THE GOOD people of Nantes are enjoying the World Cup. The three games here so far have had good football and a cracking atmosphere.
Nantes is where the Loire flows into the Atlantic, where Jacques Cousteau was born and, most importantly, where Didier Deschamps and Marcel Desailly started out before emigrating to Italy via Marseilles to find fame and fortune. It is also where Miroslav Blazevic, Croatia's coach, spent three years in charge of the local team around the turn of the decade and Saturday's victory over Japan, which all but ensured his country's qualification for the second round at their first attempt, represented a satisfying return to the region for Blazevic.
"I am very proud to see Croatia among the first teams to qualify," he managed to say at the post-match press conference before politics, sadly, tarnished the moment. Someone from the Croat embassy in Paris walked uninvited on to the stage to complain that the woman interpreting for Blazevic spoke with a Serbian accent. Fortunately, common sense soon prevailed after a Fifa spokesman ruled the interloper offside.
The Japanese were roared on by a massive following who had happily handed over an average of pounds 500 per black-market ticket - "just wait till the French come to Japan," one was reported to have said - and, with a ticker- tape welcome for the teams and shrieks of hysteria just about every time they attacked, it all made for quite a party.
Predictably it was Davor Suker who proved to be the difference between the two sides despite the best endeavours of Hidetoshi Nakata, the 21- year-old midfield player whose dyed red hair was not the only thing that set him apart from his team-mates. The Japanese gave as good as they got from a below-par Croatia side, who were clearly feeling the effects of the heat-wave more than their opponents. Suker apparently lost more than eight pounds in weight during the course of the match, but as far as his team-mates were concerned it was well worth the sweat.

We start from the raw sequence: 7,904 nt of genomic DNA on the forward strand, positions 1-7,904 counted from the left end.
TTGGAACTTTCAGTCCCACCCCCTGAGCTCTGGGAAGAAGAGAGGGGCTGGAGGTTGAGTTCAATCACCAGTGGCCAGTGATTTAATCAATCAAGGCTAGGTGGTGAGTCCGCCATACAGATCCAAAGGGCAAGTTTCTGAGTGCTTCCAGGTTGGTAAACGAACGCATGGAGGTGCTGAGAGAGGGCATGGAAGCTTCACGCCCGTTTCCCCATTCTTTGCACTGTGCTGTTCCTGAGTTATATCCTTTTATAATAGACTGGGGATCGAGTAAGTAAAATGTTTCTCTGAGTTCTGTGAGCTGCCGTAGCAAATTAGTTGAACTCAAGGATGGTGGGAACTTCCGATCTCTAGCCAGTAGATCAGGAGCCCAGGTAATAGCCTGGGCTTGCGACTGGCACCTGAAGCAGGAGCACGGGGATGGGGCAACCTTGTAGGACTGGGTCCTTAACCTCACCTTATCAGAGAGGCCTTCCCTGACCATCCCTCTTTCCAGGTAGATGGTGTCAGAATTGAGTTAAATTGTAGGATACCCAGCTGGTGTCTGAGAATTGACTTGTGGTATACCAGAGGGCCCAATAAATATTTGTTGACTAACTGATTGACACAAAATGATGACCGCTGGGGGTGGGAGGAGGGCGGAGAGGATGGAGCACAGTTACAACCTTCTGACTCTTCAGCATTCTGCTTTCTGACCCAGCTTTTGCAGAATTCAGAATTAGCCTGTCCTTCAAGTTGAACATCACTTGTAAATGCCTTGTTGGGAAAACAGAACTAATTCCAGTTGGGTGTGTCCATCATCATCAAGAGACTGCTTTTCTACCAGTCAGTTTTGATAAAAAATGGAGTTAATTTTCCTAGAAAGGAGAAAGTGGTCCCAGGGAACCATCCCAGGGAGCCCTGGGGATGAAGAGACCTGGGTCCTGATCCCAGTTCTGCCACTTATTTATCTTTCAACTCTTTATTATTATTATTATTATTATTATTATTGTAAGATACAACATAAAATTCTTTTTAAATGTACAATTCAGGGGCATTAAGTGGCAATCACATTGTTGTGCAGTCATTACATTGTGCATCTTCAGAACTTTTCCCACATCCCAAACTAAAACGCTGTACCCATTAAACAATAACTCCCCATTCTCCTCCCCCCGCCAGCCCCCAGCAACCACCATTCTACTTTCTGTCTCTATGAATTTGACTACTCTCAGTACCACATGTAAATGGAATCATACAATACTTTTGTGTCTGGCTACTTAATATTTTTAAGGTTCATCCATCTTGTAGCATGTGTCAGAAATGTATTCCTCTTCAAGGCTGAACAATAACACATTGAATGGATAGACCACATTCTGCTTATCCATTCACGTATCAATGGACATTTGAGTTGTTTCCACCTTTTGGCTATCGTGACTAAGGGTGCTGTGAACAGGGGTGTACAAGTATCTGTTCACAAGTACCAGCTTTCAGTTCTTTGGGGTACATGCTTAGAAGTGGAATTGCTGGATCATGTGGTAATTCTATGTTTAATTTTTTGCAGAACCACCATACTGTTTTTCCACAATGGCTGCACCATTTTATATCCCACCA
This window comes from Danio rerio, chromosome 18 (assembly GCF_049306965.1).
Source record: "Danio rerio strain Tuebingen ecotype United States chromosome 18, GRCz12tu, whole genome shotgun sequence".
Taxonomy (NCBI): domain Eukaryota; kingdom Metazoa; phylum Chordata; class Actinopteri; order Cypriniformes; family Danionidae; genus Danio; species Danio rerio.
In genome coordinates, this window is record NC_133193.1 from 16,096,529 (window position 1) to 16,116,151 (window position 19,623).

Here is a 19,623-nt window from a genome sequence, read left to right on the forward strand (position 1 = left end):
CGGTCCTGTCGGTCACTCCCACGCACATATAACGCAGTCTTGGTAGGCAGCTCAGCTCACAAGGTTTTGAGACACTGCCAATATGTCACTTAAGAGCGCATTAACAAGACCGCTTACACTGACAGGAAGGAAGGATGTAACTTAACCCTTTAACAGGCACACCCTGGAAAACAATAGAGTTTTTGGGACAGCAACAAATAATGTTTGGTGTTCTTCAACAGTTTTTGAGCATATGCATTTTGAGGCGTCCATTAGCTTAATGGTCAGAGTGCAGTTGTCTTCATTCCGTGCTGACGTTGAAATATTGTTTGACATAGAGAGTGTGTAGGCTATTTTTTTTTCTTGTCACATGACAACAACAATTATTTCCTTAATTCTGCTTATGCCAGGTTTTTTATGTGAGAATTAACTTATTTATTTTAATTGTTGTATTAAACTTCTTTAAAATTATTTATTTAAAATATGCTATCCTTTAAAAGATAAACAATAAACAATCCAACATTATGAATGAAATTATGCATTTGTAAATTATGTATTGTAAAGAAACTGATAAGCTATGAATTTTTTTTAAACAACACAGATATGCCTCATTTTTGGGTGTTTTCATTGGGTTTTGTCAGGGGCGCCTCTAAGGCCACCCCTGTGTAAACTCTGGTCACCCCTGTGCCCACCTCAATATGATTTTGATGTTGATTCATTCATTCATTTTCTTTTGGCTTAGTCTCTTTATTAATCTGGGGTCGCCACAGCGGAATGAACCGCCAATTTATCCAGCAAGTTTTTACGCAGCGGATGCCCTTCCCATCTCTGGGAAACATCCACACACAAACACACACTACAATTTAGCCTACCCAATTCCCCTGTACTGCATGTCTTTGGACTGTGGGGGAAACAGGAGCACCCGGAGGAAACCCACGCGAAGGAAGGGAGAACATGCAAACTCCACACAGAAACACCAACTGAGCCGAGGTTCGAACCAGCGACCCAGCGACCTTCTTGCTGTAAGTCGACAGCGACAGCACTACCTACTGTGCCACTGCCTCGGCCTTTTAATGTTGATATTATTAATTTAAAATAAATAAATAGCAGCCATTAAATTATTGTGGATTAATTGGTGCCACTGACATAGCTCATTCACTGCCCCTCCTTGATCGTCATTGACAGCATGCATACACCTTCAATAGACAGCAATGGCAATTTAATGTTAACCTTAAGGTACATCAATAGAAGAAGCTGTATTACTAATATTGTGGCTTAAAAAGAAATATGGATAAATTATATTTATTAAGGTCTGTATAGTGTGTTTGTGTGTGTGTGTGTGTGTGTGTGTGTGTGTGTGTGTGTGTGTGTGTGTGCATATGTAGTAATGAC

Standing in as captain for the injured Zvonimir Boban, Suker was on the end of nearly all of Croatia's chances. There were three near-misses for the Real Madrid striker in the first half and he hit the bar with an impudent chip early in the second before he found the net. Aljosa Asanovic picked out Suker with an accurate cross, which was converted with the minimum of fuss.
JAPAN (3-5-2): Kawaguchi (Yokohama Marinos); Akita (Kashima Antlers), Ihara (Yokohama Marinos), Nakanishi (Jef Utd Ichihara); Narahashi (Kashima Antlers), Yamaguchi (Yokohama Flugels), Nakata (Bellmare Hiratsuka), Nanami (Jubilo Iwata), Soma (Kashima Antlers); Nakayama (Jubilo Iwata), Jo (Yokohama Marinos). Substitutes: Okano (Urawa Red Diamonds) for Nakayama, 61; Morishima (Cerezo Osaka) for Narahashi, 79; Lopes (Bellmare Hiratsuka) for Nanami, 84.
CROATIA (3-5-2): Ladic (Croatia Zagreb); Bilic (Everton), Soldo (VfB Stuttgart), Stimac (Derby County); Simic (Croatia Zagreb), Asanovic (Napoli), Jurcic (Croatia Zagreb), Prosinecki (Croatia Zagreb), Jarni (Real Betis); Suker (Real Madrid), Stanic (Parma). Substitutes: Vlaovic (Valencia) for Stimac, h-t; Maric (Croatia Zagreb) for Prosinecki, 67; Tudor (Hajduk Split) for Stanic, 88.
Referee: R Ramdhan (Trinidad).Reuse content